A (Personal) History Lesson with New Order

I got a little excited when I heard ‘Blue Monday’ being sampled for the music montage in the opening ceremony of the Olympics in Wembley earlier this month. True, I was waiting on Doctor Who references but the homage to British music over the years incited the Anglophile in me, even at 4am, GMT +10. The conscious effort to include not only the obvious game-changers of British music was a nice touch. Instead of the usual Elton John, Queen, Beatles, Bowie, McCartney, a more alternative Britain was also presented: there was Wham!, Frankie Goes To Hollywood, The Clash, The Kinks, Stones, Sex Pistols, Prodigy and of course, New Order.

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And then there’s the bit about New Order playing for the closing ceremony concert in Hyde Park alongside The Specials (yay) and Blur (also yay). Pleased as I am, I would also like to bring to attention, the importance of New Order, please listen.

18 May 1980, Joy Division were scheduled to tour America the next day. 18 May 1980, vocalist of Joy Division, Ian Curtis, committed suicide. Insert all the clichés in the world – phoenix rising from the ashes/when one door closes, another opens/every cloud has a silver lining – Boom. New Order was then formed from this loss.

Except for ‘Ceremony’ and ‘In A Lonely Place,’ both penned by Curtis, this new band were to perform all new original songs and took on a new direction, that is New Wave dance and electronic music.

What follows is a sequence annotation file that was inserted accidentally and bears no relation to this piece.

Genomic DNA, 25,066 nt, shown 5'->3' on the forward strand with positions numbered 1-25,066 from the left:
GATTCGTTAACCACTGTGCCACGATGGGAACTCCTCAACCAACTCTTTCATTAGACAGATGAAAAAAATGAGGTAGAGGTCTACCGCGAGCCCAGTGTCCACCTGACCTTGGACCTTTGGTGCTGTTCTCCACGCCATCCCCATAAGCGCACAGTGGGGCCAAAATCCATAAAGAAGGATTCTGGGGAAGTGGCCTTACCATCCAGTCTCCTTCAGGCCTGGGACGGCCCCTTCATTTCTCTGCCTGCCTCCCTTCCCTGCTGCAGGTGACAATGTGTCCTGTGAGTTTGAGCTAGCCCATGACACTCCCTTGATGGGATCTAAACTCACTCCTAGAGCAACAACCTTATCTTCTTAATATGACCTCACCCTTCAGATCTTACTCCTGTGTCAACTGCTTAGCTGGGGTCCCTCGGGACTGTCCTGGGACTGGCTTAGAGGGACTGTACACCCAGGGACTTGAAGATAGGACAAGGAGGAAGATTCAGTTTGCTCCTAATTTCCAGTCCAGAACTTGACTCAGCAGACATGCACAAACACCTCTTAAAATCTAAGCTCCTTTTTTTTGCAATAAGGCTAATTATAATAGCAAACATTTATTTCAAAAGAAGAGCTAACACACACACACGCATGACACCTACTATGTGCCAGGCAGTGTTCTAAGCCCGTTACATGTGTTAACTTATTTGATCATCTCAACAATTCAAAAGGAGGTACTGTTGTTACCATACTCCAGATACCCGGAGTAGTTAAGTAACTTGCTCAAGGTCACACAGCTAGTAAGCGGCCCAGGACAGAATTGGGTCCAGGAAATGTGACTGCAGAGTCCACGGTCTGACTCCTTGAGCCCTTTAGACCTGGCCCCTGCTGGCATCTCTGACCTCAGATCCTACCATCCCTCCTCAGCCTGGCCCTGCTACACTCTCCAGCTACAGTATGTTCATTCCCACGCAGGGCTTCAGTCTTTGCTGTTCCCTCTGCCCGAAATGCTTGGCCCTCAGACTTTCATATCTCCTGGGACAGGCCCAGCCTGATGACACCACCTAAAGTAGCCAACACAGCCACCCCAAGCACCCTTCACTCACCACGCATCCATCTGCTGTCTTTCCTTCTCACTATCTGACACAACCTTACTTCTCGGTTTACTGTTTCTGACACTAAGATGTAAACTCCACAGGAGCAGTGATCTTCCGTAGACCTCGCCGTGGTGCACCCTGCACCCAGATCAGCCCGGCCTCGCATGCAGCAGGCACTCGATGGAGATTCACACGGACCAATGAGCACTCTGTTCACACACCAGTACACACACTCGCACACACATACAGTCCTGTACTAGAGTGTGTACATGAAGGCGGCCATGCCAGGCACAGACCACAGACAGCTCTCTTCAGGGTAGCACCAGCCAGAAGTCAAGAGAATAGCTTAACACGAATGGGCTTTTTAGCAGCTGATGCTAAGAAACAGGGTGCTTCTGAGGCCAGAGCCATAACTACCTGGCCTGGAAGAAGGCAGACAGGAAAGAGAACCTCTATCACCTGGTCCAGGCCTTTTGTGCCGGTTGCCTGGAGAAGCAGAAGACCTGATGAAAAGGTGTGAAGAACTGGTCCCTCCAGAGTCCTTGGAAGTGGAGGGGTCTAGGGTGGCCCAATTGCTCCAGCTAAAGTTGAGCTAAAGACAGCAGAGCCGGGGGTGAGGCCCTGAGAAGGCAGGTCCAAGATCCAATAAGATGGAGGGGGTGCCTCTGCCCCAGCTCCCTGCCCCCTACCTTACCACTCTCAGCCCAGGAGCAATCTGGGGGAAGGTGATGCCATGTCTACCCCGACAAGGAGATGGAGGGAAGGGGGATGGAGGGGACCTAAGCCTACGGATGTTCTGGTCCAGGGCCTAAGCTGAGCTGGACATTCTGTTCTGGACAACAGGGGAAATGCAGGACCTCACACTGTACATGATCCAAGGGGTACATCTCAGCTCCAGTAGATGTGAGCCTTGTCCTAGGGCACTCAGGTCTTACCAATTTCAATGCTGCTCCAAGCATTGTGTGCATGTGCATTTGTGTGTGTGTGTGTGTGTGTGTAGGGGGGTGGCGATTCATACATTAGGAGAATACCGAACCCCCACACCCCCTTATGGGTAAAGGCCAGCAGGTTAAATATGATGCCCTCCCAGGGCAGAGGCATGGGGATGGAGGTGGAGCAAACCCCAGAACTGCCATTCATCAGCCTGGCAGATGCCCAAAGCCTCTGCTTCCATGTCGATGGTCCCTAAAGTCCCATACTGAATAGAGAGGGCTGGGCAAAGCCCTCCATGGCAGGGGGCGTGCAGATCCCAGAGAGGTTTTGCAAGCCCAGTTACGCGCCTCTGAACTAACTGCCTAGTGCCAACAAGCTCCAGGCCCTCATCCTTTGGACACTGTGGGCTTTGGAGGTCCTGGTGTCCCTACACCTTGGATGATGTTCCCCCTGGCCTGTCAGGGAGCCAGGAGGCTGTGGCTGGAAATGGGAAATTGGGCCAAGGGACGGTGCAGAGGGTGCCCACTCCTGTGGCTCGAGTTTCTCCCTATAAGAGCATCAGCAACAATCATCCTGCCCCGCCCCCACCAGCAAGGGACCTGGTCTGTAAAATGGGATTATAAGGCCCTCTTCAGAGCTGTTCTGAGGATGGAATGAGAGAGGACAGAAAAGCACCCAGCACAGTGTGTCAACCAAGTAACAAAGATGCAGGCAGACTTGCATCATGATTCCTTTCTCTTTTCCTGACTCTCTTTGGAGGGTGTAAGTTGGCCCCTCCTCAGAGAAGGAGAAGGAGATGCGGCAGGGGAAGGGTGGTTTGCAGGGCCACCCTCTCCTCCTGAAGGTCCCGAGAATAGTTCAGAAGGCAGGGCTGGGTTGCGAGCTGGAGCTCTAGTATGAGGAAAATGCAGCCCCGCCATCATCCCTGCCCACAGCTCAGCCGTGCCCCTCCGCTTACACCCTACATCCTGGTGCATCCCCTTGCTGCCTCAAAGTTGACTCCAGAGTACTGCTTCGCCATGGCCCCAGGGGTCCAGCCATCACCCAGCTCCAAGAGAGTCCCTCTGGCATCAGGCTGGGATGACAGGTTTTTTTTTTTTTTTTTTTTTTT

But enough of Wikipedia factoids, New Order was as important to myself as they were in the music universe.

While most of my musicology was handed down by reasonably cooler older siblings, New Order was something I ‘owned’ myself. My dad had made me listen to ‘Love Will Tear Us Apart’ when I was an impressible young fellow, citing it as “the most heart-wrenching song there is” and since then, with dial-up Internet I would spent hours researching Joy Division which naturally, led me to New Order. While cooler older siblings were into grunge and punk rock, I felt special with my Joy Division and New Order CDs which I bought with money meant to be for my Math tuition teacher.

Years later, my love for Math would wane but even today, the opening riff of ‘Ceremony’ reminds me of all the good things in the world like rainy days, Doctor Who Christmas specials, ironed button down shirts, my childhood crush on Christopher Robin, cat videos and accurate horoscopes. I played it on long walks, in the shower, in the car, during real ceremonies, on good days and at the end of bad days. It was apropos all of the time. So here, I maintain that it is one of the best songs in musical history of all time, of all time.